Jan 17, 2012

Who were these Bead Bais of East Africa who came to Canada as grandmothers?


From the early 20th century, Satpanth Ismaili family homes spanned the African geography - the forests, grasslands, highlands, the Great Rift Valley, plateaux and deserts. Often their homes had a courtyard behind the family store and often the home-store had a small room furnished as a jamat khana. Often their home-store was on the only street and they were the only Asian African family in the area.
In the stores on the savannah, the Bais worked sorting and stringing ethnic beads. Many Satpanth Ismailis started their businesses in East Africa selling beads like my great grandfather, Rajan Nanji Pachani. Every morning he used to line fist size heaps of beads on a grass mat, sit crossed legged under a tree at the market in Mombasa and wait for the ethnic people to view and hopefully purchase some of his beads. That was around the turn of the 19th century when Rajan Lalji’s bead shop (established in 1905, in Nairobi’s boisterous Jugu Bazaar) supplied the stock to the rural bead merchants. Fatma Bai, the wife of Rajan Lalji would have been among the first Bead Bais of East Africa. So huge was the trade in beads that the bazaar behind the stone jamat khana was called Moti Bazaar. Two of the well known Bais of the bead bazaar were known as Chak Bai and Puri Bai (surnames?). Moti in Gujarati and Kutchi, the native languages of Satpanth Khoja, means a bead. So many Satpanth Khoja merchants traded in African ethnic beads that the bazaar was also known as Khoja Bazaar.
Often it was the Bais who put the beads on display panels and racks in the stores where they would sit and chat with indigenous women and men who came to admire their colourful stock. They also prepared meals three times a day. In time, the Bais sewed dresses to sell and hemmed kanga and shuka sheets as they turned the hand wheels on Singer sewing machines while sitting on the veranda of the store. They also did assorted shop tasks when the men rested in the afternoon and they embroidered pillows and bedcovers, and mended clothes. The Bais had many children, from six to sixteen, and even more, but not all survived in the African hinterland. They taught the children the sacred songs of guru-pirs and told faith stories. They made the Satpanth family home in Africa at the equator.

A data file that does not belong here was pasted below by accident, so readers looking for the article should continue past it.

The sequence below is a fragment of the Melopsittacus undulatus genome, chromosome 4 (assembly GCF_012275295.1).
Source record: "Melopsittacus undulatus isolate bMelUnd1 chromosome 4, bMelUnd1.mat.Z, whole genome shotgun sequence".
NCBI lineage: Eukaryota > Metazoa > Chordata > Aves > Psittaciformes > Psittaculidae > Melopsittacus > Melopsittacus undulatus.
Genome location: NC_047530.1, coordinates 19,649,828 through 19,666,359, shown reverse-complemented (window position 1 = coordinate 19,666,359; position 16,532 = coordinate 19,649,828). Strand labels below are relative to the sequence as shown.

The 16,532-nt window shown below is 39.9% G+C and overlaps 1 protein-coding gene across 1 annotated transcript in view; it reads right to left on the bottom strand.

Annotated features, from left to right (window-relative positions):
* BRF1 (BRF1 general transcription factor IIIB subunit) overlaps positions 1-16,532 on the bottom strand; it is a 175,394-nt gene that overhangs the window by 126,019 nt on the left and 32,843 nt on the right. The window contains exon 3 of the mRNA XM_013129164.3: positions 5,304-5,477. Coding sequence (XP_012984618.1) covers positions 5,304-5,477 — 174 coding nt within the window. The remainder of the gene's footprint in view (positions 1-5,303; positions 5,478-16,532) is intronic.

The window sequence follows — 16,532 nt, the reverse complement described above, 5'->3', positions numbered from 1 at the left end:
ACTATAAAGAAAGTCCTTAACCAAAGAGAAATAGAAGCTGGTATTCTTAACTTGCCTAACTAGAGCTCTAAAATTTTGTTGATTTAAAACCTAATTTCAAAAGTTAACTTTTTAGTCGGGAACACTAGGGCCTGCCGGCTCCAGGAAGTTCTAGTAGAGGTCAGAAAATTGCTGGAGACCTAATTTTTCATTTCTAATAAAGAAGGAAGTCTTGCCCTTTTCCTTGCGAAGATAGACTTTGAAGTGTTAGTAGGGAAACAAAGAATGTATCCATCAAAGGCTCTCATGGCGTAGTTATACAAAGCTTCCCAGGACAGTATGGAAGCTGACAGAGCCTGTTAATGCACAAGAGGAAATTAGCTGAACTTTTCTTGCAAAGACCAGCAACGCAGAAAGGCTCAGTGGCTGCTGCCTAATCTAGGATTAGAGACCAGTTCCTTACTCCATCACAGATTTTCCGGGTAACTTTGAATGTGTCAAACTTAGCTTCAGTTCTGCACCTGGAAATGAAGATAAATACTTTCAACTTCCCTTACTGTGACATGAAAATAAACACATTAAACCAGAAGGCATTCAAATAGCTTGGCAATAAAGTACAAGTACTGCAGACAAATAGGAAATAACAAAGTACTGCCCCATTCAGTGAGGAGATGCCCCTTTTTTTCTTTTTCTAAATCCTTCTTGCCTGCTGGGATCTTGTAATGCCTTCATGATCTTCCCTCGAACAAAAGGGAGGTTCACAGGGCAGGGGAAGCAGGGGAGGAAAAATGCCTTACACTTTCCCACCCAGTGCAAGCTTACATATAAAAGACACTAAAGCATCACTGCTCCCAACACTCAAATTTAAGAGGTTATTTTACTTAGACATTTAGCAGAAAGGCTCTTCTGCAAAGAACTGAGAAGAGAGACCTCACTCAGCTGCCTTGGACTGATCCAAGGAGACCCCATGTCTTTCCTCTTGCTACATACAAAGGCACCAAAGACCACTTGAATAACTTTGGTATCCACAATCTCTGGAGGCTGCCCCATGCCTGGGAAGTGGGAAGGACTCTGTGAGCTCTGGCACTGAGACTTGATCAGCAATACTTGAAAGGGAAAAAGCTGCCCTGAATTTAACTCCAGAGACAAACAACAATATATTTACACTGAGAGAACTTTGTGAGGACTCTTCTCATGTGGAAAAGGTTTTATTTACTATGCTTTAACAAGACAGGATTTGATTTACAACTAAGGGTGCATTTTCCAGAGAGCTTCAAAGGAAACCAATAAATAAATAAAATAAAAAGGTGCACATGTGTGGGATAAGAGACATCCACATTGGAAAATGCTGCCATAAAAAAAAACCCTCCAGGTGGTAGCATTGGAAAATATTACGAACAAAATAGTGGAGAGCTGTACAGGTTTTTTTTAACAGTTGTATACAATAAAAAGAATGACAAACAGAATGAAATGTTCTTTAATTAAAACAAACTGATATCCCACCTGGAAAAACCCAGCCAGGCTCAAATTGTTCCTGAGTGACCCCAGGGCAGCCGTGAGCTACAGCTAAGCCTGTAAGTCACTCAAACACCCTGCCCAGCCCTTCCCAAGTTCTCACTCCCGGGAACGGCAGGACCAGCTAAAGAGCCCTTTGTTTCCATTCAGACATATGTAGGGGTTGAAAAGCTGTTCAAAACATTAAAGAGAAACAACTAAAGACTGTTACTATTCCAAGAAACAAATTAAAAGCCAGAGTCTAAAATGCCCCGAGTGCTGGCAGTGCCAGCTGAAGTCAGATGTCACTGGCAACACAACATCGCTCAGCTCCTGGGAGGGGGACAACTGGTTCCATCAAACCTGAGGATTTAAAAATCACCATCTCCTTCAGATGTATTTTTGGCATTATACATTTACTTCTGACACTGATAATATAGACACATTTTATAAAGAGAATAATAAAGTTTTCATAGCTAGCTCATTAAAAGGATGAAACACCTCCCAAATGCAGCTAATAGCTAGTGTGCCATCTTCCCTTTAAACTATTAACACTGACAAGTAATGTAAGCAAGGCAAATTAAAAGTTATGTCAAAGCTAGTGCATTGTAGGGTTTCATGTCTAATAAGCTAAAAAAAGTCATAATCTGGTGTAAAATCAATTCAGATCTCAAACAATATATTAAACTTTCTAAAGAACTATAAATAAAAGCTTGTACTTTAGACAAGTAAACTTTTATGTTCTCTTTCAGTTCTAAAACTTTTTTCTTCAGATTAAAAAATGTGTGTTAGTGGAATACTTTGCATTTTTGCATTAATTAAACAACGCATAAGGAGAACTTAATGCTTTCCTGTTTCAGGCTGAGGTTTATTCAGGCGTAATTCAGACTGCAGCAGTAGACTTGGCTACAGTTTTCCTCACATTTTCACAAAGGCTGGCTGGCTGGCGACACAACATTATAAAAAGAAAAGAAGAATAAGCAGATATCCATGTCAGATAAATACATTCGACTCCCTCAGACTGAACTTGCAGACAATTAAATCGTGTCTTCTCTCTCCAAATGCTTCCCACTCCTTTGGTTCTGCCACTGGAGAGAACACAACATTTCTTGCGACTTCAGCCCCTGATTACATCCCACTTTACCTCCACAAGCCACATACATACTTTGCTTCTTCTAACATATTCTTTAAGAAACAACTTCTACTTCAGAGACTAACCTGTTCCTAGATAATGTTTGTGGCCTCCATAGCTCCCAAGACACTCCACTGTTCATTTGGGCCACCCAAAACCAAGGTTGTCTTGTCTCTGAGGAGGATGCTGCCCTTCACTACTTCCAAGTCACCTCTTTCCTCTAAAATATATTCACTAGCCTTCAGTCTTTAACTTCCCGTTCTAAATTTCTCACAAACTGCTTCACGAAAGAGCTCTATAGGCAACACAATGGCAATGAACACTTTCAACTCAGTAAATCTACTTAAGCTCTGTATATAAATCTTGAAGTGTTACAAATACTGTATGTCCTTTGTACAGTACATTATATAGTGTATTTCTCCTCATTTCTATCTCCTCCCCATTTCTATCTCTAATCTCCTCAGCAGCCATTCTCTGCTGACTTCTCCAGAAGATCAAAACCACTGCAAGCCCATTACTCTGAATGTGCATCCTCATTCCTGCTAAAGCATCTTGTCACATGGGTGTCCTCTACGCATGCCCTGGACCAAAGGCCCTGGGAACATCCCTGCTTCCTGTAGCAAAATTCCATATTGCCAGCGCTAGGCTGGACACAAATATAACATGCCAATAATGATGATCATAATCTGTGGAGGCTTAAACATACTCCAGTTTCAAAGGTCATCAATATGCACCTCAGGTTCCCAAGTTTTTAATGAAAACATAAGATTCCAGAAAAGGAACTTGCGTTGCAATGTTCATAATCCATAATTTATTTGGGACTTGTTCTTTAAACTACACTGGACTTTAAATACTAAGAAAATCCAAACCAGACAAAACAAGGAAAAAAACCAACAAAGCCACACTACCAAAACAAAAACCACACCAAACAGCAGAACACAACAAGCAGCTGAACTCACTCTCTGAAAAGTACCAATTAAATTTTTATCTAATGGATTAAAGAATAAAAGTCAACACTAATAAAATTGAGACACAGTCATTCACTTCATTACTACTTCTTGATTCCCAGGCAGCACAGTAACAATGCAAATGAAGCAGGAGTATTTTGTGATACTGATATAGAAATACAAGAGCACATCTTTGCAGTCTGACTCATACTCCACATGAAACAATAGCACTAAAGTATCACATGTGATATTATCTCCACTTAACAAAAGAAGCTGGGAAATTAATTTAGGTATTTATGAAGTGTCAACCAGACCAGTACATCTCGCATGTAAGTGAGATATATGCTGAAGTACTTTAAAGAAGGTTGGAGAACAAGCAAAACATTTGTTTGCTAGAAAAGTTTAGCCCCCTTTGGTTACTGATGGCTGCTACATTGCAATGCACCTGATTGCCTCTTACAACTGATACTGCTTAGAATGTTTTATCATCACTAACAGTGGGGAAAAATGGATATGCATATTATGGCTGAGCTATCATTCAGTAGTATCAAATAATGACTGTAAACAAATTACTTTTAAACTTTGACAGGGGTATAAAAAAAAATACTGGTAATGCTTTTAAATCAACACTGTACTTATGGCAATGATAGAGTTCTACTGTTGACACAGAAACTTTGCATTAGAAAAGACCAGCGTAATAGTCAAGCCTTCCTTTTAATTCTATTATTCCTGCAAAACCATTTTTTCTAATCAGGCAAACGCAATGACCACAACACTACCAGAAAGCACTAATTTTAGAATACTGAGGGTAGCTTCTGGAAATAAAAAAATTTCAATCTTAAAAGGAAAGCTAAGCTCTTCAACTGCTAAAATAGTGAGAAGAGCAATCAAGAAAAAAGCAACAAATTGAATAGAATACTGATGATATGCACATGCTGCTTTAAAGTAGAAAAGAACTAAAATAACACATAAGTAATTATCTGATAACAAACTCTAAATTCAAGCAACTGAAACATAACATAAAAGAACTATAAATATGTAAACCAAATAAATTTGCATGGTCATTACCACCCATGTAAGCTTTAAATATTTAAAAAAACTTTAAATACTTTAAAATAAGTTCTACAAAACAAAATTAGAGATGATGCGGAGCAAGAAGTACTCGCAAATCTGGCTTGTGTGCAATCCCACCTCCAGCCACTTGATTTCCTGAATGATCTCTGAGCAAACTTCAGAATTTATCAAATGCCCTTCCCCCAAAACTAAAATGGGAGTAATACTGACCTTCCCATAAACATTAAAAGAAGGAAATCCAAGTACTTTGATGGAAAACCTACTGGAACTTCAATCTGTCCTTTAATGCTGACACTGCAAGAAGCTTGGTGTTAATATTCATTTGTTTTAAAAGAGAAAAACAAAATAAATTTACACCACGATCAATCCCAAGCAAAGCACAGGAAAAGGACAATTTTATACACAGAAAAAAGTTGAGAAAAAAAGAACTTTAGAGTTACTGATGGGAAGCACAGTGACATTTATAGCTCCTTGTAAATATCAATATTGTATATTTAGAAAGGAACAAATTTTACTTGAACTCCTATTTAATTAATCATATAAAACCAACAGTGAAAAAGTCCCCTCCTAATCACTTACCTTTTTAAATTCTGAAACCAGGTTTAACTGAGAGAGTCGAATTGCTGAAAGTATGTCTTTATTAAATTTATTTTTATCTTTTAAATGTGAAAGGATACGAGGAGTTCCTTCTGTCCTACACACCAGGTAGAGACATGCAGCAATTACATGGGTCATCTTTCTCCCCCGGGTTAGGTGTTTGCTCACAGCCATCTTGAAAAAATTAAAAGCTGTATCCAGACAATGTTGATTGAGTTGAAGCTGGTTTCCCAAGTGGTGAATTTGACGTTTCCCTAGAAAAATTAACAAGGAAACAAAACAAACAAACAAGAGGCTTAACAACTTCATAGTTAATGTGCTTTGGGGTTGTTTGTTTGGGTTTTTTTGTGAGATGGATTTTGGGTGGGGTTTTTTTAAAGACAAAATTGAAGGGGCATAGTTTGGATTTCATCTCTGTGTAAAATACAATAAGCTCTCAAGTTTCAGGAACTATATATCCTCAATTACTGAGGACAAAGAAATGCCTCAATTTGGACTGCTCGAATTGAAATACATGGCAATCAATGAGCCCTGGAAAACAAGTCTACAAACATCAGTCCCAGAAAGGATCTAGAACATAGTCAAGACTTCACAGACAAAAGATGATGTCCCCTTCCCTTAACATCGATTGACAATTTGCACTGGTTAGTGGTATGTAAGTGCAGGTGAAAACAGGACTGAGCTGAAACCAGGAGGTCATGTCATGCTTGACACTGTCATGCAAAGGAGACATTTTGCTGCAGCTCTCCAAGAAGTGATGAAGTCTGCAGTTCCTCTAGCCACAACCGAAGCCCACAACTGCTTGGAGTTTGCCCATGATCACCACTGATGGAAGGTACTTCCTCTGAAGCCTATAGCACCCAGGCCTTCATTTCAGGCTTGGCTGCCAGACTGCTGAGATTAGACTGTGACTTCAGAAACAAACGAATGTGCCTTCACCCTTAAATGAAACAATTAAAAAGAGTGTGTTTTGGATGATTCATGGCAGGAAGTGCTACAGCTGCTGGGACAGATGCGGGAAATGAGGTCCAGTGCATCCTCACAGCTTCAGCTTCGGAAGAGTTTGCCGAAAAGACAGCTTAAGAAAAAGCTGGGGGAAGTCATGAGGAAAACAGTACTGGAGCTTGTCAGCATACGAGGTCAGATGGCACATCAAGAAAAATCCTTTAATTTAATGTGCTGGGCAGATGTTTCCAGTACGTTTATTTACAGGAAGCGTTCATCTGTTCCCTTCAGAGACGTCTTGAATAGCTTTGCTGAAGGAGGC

The character of Moti Bai in the book is inspired by the lives of the Bead Bais I had met though not specifically about any one of them.
This book of fiction is about voyaging, losing India, coming to the new land, old worship styles, imagining, politics and life in the old shantytown of Indian Nairobi. I have brought together these layered stories I heard growing up and again when curating exhibitions about the coming of the Satpanthis to East Africa (Ma aging gracefully, 1994) and then the Asian African Heritage Exhibition (2000 -2005). The material culture in the book is about women’s historical memories. That is to say, events and stories are built around articles of embroidery and beadwork, stitching and cooking; the stone hand mill, the bandhani, pictures and pieces of jewellery like bangles and the nose siri, body d├ęcor we call saangar.We grew up with stories told around artefacts.


12 comments:

Anonymous said...

I am looking forward to your published book, please keep us updated

Sultan Somjee said...

Bead Bai will be released in Spring 2012. Meanwhile it would be nice to share memories of Bead Bais in all your families. A photograph of the Bead Bai or your bead duka in East Africa would be great.

Though my experience has been among Satpanth Khojah, there were also Bead Bais among other communties. Hope they can also write and expand our knowledge of our shared Asian African history. More importantly we will have the names and memories of the Bead Bais recorded for posterity.

What is not said in history is that the Bead Bais' industrious work helped the transport of Africa's most important art and aesthetic material i.e. the beads.

Sultan Somjee

Anonymous said...

Imagine a little storefront like that to sustain part of the family income in the African hinterland!

It makes one reflect on our journey and the strength and sense of adventure of our ancestor pioneers. I remember echos and the words Juggu Bazar being uttered in my household when I was just a little boy.

Thank you for writing this untold history, so neglected from textbooks.

Sultan Somjee said...